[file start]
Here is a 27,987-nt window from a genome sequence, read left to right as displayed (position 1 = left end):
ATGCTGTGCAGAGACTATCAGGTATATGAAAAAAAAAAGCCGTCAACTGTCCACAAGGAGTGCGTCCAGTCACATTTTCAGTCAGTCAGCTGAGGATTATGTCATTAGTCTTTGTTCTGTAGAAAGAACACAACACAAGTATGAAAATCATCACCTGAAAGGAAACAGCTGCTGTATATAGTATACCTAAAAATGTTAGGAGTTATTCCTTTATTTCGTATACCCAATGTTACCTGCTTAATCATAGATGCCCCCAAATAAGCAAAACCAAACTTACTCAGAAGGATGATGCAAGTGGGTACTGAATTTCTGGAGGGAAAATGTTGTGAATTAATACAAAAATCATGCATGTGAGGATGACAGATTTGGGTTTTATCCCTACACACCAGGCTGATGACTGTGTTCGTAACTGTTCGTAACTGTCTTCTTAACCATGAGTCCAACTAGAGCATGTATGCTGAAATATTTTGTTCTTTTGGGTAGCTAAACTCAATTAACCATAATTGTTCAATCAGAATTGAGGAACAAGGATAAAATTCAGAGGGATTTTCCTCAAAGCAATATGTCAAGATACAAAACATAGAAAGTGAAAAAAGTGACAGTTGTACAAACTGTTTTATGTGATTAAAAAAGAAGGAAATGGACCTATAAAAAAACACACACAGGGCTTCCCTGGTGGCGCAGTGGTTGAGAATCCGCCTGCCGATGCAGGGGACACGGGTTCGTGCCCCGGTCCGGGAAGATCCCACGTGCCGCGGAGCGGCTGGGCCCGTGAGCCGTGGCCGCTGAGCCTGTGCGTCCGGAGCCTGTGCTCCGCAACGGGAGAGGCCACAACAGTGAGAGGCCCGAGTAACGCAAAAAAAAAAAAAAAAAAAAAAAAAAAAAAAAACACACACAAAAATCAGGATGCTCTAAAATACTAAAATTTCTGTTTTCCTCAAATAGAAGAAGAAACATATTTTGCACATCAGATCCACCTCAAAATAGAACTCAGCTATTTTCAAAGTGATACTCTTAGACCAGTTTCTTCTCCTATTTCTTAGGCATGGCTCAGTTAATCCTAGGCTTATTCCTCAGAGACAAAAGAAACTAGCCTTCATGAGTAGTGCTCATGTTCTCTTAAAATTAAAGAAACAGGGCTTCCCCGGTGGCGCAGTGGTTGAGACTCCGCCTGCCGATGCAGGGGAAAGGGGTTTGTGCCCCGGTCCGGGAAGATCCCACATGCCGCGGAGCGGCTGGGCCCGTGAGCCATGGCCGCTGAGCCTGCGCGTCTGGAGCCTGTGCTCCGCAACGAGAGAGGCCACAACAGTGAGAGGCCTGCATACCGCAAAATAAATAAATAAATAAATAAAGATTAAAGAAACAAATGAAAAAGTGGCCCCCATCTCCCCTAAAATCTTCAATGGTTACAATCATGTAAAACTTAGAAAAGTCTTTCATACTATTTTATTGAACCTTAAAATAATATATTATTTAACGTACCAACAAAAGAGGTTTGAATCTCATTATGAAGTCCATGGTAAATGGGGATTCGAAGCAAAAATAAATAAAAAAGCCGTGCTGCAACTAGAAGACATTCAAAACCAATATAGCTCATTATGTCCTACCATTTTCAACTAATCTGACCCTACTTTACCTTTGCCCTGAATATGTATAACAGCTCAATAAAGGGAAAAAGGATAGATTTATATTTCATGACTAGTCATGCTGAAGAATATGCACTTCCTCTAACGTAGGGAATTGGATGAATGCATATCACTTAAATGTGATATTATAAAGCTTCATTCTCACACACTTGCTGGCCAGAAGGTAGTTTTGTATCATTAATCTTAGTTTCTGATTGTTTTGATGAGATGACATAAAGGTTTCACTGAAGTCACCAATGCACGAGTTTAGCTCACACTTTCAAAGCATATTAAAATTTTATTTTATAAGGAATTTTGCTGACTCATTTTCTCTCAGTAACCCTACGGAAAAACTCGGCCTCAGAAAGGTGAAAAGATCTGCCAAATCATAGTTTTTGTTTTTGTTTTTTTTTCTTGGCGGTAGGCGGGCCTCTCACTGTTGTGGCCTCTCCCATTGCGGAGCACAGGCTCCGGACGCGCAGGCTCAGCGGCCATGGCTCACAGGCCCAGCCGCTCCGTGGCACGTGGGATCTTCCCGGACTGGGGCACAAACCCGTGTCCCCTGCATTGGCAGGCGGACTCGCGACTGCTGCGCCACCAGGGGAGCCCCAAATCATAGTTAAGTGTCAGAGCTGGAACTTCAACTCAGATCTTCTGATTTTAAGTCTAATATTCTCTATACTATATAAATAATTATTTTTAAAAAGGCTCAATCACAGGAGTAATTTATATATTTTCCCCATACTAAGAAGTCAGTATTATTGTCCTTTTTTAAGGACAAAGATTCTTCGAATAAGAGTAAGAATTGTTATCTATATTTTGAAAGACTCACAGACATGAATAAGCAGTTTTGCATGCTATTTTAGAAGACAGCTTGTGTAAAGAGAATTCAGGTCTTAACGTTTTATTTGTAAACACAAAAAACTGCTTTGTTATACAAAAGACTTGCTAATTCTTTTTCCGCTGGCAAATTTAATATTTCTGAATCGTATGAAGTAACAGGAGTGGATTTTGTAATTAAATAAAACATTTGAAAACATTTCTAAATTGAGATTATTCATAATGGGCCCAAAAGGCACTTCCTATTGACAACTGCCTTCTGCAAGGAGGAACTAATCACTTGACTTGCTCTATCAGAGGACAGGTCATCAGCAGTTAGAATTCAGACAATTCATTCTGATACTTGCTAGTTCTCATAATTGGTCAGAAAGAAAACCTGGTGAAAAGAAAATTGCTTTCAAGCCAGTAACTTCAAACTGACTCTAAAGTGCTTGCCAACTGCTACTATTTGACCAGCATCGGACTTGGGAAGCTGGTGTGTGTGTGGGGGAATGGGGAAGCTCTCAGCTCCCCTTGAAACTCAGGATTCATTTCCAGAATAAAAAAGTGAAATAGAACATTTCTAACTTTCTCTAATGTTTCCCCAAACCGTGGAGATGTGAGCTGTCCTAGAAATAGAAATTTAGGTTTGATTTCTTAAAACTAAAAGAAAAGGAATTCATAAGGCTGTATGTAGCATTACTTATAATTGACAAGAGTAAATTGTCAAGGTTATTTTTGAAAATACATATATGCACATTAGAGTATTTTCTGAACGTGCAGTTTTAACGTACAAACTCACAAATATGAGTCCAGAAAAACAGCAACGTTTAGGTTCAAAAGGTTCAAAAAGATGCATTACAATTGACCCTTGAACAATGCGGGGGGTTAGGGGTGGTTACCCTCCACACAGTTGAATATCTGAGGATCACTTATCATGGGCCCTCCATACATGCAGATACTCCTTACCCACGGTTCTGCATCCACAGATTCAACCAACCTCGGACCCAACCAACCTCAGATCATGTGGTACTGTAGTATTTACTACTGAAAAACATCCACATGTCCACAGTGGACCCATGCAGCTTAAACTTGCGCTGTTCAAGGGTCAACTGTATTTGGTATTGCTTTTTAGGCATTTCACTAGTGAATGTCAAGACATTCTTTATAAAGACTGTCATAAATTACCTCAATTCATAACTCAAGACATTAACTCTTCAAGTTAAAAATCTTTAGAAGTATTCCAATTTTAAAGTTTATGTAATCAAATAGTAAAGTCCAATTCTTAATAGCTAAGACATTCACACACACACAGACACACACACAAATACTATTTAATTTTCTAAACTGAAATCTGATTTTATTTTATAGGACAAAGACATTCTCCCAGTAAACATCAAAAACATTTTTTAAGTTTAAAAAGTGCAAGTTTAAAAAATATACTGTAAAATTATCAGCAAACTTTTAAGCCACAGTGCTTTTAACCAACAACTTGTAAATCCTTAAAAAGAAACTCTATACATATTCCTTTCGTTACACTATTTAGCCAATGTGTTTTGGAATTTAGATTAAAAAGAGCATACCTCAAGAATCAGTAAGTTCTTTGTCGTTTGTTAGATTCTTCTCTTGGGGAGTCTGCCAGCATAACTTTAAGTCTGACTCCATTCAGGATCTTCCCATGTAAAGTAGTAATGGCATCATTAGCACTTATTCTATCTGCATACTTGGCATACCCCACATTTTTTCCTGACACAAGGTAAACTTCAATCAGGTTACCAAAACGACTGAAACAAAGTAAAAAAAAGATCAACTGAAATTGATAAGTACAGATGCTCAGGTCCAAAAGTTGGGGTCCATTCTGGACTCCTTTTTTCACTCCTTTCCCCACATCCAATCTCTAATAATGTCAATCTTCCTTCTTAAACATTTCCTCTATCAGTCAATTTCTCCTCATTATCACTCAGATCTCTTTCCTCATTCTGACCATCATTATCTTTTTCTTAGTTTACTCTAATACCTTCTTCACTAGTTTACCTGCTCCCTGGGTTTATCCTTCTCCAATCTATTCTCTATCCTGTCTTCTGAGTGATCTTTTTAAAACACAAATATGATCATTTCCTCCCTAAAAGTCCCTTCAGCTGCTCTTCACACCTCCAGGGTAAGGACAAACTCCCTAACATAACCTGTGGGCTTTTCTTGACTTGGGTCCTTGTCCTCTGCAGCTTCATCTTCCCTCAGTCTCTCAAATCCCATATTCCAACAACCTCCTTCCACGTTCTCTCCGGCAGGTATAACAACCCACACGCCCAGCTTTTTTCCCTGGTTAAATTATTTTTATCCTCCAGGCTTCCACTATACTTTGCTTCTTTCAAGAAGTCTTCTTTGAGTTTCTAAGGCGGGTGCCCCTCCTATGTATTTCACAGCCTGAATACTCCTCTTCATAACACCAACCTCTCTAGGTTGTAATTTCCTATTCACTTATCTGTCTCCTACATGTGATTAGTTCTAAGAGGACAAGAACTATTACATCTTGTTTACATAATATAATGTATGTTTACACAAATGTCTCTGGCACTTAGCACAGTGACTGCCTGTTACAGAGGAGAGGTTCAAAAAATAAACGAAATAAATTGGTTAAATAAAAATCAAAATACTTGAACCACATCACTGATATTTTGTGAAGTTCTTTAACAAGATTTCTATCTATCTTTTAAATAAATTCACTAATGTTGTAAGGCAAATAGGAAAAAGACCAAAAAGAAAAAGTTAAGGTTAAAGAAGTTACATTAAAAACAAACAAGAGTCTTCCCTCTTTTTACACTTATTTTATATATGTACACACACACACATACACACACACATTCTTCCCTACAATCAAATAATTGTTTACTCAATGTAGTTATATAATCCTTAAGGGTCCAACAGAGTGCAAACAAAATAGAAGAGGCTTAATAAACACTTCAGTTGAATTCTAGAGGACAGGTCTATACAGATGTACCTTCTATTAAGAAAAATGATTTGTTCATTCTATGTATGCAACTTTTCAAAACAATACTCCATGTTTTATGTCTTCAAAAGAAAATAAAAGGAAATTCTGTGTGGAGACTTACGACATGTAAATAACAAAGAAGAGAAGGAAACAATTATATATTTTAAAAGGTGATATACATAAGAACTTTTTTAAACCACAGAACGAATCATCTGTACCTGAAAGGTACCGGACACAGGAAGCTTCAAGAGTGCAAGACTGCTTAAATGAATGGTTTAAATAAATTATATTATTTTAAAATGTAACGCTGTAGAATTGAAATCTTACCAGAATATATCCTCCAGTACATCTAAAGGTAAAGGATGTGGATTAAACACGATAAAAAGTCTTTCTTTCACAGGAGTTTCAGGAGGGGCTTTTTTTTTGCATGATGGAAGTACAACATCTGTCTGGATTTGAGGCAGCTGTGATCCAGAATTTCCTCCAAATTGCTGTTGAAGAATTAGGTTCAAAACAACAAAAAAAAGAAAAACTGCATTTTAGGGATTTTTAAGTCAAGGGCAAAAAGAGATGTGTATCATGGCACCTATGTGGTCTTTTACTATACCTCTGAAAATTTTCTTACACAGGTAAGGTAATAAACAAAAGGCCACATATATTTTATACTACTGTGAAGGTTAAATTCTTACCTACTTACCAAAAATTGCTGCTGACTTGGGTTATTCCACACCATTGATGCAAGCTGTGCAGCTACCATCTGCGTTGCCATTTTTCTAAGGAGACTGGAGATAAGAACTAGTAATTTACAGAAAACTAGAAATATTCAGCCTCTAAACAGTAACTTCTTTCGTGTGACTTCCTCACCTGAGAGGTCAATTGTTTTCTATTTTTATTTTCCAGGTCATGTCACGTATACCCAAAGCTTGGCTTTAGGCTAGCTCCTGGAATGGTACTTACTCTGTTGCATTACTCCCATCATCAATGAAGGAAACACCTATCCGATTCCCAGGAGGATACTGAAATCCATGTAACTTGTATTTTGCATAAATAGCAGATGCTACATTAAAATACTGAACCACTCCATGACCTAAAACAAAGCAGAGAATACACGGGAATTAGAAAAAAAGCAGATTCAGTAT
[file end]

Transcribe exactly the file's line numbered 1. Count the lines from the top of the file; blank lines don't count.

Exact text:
Here is a 27,987-nt window from a genome sequence, read left to right as displayed (position 1 = left end):